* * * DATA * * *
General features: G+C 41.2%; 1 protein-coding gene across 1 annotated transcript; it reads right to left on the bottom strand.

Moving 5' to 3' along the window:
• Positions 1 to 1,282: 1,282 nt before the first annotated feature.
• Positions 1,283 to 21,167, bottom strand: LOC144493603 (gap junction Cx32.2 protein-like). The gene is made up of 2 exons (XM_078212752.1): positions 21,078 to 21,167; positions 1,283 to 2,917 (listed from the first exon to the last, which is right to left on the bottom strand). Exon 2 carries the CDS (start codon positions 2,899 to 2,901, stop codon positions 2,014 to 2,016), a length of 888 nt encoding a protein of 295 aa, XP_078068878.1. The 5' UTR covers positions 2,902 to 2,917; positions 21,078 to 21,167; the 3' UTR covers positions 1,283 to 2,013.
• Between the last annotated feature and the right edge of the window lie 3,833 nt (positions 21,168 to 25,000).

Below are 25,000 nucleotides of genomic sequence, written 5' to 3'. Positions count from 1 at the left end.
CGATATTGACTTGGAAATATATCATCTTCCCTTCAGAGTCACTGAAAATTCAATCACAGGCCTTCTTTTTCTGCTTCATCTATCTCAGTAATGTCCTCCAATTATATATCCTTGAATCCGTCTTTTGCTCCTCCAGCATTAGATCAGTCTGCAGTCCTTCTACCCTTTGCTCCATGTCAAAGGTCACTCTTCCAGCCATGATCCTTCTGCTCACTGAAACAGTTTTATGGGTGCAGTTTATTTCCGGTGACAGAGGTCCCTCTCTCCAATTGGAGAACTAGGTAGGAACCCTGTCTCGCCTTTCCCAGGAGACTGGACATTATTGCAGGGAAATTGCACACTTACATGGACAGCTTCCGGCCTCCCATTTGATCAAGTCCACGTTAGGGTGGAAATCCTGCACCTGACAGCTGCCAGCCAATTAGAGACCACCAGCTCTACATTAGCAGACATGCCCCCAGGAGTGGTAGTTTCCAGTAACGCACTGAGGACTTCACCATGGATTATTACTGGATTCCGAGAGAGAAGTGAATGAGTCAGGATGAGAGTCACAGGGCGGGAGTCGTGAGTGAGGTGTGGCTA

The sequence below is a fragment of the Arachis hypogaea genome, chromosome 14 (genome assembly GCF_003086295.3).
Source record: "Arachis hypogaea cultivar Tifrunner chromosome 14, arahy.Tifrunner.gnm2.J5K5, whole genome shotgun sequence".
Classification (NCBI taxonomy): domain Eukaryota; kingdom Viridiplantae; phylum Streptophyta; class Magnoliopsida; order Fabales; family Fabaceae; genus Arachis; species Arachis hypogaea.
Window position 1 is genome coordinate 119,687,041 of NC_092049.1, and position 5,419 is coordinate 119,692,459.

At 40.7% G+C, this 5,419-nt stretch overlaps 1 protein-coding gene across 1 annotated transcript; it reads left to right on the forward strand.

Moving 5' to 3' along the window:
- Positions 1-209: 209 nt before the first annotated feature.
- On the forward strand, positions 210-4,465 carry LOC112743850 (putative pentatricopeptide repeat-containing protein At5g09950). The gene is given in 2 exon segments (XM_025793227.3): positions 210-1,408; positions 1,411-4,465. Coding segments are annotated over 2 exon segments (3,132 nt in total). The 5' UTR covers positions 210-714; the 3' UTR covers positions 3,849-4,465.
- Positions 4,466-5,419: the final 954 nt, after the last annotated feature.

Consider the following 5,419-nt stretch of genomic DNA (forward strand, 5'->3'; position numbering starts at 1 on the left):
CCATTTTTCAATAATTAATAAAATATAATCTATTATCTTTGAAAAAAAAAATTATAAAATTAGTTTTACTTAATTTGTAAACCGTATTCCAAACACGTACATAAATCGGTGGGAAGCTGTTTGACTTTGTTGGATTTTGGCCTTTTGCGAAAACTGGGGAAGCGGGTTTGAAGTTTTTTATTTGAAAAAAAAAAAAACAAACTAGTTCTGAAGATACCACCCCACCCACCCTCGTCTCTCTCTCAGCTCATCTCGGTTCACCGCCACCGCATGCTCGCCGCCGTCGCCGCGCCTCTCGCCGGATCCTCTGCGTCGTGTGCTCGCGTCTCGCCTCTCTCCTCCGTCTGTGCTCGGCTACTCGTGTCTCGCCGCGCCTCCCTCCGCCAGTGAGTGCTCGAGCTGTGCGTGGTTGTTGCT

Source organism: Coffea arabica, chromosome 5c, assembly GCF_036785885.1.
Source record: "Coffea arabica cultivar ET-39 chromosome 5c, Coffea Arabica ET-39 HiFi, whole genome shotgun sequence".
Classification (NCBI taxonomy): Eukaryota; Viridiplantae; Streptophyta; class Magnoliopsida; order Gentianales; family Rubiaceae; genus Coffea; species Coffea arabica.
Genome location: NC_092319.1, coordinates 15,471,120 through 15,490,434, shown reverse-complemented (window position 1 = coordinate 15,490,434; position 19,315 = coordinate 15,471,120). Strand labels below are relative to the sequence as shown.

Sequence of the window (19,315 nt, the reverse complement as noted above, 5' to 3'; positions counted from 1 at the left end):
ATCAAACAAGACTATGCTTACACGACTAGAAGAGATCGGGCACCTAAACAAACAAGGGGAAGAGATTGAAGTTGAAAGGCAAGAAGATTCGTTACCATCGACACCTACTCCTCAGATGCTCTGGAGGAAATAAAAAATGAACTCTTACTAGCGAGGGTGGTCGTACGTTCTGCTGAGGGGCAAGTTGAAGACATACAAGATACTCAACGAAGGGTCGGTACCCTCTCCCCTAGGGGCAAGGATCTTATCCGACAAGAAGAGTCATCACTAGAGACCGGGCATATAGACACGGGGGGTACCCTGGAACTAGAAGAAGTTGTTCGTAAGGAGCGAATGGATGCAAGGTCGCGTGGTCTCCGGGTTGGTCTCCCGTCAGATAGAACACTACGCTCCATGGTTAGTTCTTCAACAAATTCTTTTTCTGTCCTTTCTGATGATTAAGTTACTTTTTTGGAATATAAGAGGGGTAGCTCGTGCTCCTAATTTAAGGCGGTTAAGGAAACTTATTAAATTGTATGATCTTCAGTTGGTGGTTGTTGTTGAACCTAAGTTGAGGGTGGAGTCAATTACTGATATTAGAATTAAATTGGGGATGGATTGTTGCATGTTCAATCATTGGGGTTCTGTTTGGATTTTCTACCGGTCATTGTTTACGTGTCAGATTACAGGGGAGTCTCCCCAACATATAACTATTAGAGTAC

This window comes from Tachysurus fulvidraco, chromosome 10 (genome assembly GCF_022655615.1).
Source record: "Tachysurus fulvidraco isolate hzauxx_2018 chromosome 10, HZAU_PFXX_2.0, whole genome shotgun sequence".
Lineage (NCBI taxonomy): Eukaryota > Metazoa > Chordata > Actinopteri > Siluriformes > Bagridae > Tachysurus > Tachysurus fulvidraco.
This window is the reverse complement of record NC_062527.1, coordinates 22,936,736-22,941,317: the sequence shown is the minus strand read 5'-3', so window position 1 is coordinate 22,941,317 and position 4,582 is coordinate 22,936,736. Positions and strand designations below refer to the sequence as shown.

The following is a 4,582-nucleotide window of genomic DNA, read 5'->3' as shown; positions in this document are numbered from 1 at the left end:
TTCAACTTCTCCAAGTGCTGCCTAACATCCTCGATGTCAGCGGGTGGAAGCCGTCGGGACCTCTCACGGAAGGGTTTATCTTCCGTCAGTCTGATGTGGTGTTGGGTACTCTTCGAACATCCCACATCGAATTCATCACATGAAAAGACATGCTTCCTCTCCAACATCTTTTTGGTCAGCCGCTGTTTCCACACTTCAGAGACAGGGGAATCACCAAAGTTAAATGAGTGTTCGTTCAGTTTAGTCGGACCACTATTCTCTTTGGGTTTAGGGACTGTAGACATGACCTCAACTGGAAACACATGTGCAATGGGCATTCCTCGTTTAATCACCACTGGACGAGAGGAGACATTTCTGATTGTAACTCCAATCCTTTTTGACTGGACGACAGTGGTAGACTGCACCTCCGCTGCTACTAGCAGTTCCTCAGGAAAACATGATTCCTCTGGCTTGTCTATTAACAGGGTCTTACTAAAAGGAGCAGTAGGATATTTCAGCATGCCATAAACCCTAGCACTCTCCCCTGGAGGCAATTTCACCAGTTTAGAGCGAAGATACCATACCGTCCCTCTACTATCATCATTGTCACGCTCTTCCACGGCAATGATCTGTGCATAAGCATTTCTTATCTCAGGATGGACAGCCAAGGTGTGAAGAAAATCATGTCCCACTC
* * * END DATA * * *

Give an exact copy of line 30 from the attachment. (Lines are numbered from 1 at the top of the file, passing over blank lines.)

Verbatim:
TTCAACTTCTCCAAGTGCTGCCTAACATCCTCGATGTCAGCGGGTGGAAGCCGTCGGGACCTCTCACGGAAGGGTTTATCTTCCGTCAGTCTGATGTGGTGTTGGGTACTCTTCGAACATCCCACATCGAATTCATCACATGAAAAGACATGCTTCCTCTCCAACATCTTTTTGGTCAGCCGCTGTTTCCACACTTCAGAGACAGGGGAATCACCAAAGTTAAATGAGTGTTCGTTCAGTTTAGTCGGACCACTATTCTCTTTGGGTTTAGGGACTGTAGACATGACCTCAACTGGAAACACATGTGCAATGGGCATTCCTCGTTTAATCACCACTGGACGAGAGGAGACATTTCTGATTGTAACTCCAATCCTTTTTGACTGGACGACAGTGGTAGACTGCACCTCCGCTGCTACTAGCAGTTCCTCAGGAAAACATGATTCCTCTGGCTTGTCTATTAACAGGGTCTTACTAAAAGGAGCAGTAGGATATTTCAGCATGCCATAAACCCTAGCACTCTCCCCTGGAGGCAATTTCACCAGTTTAGAGCGAAGATACCATACCGTCCCTCTACTATCATCATTGTCACGCTCTTCCACGGCAATGATCTGTGCATAAGCATTTCTTATCTCAGGATGGACAGCCAAGGTGTGAAGAAAATCATGTCCCACTC